The Spirit exhorts us to be transformed and that transformation is by beholding His glory, (not by working out our salvation) -  transformation is a work that He does  as we spend time in His Presence (not a work we achieve in our own efforts!)   And that is exactly what this word “transformed” means! It is metamorphóō (3339 - from 3326 /metá, "change after being with" and 3445 /morphóō, "changing form in keeping with inner reality" – properly, transformed after being with; transfigured.  (Metamorphóō is the root of the English terms "metamorphosis" and "metamorphize.")

Just think – we are being transfigured!
Perhaps this re-alignment to beauty IS what drives the current reclaiming of the arts by the body of Christ! Because I am an artist, I tend to frequent art-related sites while online.  Everywhere I look there is encouragement to release creativity; to “be present” to your surroundings by noticing the small moments of every day wonder, the changing light patterns as the day marches on, to allow our eyes to see things as if it is the first time; to be brave to try new things, or to express what is truly inside our hearts.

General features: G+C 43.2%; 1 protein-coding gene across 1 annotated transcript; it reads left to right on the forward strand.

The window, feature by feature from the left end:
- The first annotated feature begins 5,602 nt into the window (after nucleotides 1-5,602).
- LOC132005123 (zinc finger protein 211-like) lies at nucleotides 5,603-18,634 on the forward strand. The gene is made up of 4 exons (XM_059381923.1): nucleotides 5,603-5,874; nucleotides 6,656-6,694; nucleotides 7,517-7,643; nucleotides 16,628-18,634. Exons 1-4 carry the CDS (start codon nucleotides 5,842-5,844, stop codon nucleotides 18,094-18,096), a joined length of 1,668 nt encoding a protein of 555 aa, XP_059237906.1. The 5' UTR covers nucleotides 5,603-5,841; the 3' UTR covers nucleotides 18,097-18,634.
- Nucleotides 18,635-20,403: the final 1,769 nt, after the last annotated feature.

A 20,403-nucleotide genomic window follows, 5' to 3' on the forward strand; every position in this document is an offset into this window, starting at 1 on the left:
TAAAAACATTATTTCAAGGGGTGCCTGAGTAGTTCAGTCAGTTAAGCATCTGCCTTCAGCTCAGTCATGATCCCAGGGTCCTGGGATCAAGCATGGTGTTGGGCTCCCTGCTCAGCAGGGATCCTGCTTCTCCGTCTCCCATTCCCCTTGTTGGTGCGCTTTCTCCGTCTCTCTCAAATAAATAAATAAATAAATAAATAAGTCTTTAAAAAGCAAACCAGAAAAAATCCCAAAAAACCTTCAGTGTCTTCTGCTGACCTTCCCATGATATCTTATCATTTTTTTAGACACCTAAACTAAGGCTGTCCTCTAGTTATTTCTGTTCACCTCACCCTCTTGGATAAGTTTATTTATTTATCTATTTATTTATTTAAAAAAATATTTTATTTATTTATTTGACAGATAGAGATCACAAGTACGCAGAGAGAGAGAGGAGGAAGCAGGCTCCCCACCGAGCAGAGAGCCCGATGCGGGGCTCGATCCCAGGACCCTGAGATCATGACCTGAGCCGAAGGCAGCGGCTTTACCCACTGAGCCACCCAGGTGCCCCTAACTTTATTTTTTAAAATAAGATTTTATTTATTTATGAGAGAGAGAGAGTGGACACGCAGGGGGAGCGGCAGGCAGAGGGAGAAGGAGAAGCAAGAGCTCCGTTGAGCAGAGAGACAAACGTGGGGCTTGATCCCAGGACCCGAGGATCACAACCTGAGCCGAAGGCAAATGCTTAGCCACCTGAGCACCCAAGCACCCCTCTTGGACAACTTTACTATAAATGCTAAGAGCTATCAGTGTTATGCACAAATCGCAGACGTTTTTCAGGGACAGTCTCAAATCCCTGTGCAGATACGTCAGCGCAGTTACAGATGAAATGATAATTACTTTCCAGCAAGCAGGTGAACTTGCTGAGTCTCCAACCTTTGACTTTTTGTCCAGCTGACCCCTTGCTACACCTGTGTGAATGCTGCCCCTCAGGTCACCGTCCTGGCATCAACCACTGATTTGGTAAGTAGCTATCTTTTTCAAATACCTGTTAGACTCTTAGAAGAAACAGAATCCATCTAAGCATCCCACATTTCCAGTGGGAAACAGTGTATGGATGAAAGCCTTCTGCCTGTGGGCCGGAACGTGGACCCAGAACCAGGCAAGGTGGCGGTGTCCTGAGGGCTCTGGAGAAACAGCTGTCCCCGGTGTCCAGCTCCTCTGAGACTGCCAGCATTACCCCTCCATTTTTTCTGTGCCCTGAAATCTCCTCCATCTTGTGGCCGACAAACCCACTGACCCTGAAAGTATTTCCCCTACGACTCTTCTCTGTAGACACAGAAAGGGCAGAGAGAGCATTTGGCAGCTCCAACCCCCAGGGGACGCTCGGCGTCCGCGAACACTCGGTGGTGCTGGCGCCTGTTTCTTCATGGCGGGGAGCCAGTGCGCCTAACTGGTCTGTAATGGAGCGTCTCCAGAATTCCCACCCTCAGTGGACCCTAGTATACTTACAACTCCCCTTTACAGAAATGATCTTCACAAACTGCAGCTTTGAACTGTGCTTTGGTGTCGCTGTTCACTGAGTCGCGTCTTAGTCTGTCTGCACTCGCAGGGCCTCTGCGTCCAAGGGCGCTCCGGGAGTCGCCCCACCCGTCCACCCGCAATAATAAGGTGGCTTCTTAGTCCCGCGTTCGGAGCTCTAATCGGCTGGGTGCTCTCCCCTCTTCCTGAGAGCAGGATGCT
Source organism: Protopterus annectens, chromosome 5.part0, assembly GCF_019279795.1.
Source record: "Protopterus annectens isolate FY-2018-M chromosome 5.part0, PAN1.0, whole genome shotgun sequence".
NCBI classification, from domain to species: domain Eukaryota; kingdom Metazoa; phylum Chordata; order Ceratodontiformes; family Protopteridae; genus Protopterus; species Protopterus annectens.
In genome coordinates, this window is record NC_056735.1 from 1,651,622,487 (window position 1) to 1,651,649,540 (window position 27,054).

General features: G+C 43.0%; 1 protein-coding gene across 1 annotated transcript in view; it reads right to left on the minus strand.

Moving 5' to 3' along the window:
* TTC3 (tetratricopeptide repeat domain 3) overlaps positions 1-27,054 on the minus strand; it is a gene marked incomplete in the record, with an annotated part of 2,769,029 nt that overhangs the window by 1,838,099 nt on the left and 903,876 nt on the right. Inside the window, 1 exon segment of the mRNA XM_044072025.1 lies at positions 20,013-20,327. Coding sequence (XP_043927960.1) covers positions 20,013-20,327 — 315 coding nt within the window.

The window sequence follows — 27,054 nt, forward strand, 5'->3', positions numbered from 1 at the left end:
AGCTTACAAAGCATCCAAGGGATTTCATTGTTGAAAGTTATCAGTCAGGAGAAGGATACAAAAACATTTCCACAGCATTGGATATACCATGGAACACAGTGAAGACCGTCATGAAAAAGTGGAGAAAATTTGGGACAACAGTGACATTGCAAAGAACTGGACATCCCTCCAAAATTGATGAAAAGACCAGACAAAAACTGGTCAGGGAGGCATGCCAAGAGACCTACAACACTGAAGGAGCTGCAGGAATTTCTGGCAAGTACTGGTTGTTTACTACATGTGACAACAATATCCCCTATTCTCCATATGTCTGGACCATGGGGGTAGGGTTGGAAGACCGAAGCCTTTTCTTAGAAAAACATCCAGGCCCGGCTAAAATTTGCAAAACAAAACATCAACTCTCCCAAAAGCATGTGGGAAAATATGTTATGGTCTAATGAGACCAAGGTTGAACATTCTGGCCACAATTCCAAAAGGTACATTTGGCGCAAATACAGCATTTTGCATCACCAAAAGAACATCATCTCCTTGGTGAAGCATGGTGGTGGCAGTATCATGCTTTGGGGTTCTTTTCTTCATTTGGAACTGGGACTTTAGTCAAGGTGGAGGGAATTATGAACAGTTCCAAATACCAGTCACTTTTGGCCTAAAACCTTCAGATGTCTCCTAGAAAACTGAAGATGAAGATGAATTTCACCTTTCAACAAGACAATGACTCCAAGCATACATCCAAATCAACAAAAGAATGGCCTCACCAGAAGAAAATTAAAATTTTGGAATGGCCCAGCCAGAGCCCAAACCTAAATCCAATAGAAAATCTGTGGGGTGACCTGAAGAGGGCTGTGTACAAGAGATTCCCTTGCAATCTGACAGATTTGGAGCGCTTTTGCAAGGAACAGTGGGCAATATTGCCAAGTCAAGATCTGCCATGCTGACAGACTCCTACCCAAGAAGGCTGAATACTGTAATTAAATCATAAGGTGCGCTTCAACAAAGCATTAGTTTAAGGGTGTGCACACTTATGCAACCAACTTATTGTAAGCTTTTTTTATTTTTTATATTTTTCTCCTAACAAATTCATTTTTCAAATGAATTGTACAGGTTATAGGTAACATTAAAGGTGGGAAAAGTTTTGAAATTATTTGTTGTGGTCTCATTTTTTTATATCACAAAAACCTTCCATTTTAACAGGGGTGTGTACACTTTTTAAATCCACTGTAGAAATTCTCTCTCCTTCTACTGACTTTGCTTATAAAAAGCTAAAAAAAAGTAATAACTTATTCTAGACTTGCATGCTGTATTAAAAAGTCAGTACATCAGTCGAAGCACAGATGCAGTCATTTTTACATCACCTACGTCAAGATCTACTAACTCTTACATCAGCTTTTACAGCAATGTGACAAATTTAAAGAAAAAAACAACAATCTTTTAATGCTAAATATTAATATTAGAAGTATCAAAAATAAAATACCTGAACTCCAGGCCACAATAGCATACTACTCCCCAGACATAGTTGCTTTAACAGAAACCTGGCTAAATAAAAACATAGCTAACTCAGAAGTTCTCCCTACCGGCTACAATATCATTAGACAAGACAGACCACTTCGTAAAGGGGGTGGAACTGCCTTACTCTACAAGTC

Art both captures the beauty that is around us and expresses the beauty within us.  

 This sounds like “purpose” to me.   

Each one of us is creating the life that we have been gifted with.  The tools of our artistic endeavors are the gifts of the Spirit; 
we paint with the color of the Fruits of the Spirit. 
Our “muse” is the Holy Spirit. 

When we approach our purpose as artists, walking in the image of the Creator, the resulting joy, freedom,  lightness of spirit, passion and spontaneity is attractive, drawing in those who are hungry to discover and explore and experience the beauty that God imbedded in all His creation.   

Wouldn’t this be the best kind of servant evangelism?

 From eternity to eternity, the beauty of God is pervasive and practical. Ask him to open the eyes of your heart. Give your life to this quest — seeing and savoring more and more of the happifying beauty of God.    ~John Piper